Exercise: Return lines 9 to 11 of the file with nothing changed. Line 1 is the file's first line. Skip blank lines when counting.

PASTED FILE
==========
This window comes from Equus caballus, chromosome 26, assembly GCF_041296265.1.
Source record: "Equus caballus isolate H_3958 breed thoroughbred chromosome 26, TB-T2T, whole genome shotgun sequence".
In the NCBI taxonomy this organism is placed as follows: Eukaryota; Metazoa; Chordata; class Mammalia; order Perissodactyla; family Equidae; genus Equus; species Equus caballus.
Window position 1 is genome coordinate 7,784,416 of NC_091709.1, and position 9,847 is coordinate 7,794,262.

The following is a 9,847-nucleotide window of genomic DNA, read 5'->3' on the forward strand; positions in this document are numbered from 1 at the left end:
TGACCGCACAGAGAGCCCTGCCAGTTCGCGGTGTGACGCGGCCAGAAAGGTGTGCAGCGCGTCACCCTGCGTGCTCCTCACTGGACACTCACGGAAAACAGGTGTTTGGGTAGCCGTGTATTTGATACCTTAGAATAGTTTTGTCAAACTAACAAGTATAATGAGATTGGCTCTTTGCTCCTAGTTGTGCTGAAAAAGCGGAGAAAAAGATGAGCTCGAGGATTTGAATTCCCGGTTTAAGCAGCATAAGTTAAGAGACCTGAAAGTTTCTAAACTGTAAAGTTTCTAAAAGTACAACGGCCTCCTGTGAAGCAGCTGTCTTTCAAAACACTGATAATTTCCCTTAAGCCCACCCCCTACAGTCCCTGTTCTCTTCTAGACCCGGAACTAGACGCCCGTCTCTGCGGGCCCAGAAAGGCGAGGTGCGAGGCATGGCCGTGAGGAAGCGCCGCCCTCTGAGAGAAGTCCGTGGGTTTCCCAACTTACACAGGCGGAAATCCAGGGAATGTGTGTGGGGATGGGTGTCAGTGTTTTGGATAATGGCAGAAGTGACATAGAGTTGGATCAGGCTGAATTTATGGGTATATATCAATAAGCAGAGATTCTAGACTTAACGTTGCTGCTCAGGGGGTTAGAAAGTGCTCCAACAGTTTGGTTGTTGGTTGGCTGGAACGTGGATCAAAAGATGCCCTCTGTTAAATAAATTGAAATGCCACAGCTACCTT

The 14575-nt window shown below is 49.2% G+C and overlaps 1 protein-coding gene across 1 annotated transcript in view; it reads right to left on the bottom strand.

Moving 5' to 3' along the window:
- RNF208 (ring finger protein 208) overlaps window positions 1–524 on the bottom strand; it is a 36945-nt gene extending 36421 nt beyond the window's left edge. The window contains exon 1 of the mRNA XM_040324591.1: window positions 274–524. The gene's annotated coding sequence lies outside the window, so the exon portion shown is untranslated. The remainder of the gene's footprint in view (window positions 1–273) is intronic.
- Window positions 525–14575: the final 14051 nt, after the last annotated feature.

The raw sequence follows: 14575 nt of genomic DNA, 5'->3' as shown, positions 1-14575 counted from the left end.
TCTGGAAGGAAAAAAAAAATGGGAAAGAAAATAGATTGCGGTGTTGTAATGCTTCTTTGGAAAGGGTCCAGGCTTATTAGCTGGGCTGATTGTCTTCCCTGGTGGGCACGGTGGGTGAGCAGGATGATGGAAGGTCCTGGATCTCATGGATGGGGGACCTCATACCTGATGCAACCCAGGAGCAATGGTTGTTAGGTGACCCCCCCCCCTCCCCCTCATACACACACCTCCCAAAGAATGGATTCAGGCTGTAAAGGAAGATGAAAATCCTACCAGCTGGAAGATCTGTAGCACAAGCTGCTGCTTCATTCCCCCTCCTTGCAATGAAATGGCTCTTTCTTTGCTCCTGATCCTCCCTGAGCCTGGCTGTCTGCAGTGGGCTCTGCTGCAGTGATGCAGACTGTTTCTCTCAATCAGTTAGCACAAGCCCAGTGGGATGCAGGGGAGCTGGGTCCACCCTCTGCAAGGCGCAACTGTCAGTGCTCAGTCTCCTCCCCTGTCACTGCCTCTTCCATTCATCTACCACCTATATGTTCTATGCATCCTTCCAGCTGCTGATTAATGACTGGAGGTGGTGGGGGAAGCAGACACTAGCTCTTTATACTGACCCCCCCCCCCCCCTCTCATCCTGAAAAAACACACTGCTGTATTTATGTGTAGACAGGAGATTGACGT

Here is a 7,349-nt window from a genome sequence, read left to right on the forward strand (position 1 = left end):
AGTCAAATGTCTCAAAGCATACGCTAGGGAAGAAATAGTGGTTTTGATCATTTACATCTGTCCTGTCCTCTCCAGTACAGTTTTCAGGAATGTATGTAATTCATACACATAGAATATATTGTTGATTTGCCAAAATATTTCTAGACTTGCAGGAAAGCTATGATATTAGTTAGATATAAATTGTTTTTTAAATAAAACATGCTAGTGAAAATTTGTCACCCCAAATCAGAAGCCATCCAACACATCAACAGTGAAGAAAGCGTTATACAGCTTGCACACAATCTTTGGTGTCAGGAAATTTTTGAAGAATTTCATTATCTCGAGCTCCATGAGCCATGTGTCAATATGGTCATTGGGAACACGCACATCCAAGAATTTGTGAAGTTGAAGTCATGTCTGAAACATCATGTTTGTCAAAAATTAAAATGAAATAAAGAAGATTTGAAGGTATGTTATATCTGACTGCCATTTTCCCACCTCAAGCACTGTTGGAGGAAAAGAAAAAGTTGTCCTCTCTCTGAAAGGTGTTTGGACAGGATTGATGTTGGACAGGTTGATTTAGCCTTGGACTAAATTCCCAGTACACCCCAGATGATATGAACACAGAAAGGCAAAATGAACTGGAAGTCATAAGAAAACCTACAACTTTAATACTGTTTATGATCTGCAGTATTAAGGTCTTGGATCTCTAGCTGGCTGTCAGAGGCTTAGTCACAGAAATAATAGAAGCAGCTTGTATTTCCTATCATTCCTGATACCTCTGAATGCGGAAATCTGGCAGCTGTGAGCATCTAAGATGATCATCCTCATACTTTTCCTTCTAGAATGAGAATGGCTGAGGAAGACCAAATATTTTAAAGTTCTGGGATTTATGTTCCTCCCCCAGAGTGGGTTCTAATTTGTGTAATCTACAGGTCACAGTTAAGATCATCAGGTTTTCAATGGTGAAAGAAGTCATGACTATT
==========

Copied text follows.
- RNF208 (ring finger protein 208) overlaps window positions 1–524 on the bottom strand; it is a 36945-nt gene extending 36421 nt beyond the window's left edge. The window contains exon 1 of the mRNA XM_040324591.1: window positions 274–524. The gene's annotated coding sequence lies outside the window, so the exon portion shown is untranslated. The remainder of the gene's footprint in view (window positions 1–273) is intronic.
- Window positions 525–14575: the final 14051 nt, after the last annotated feature.

The raw sequence follows: 14575 nt of genomic DNA, 5'->3' as shown, positions 1-14575 counted from the left end.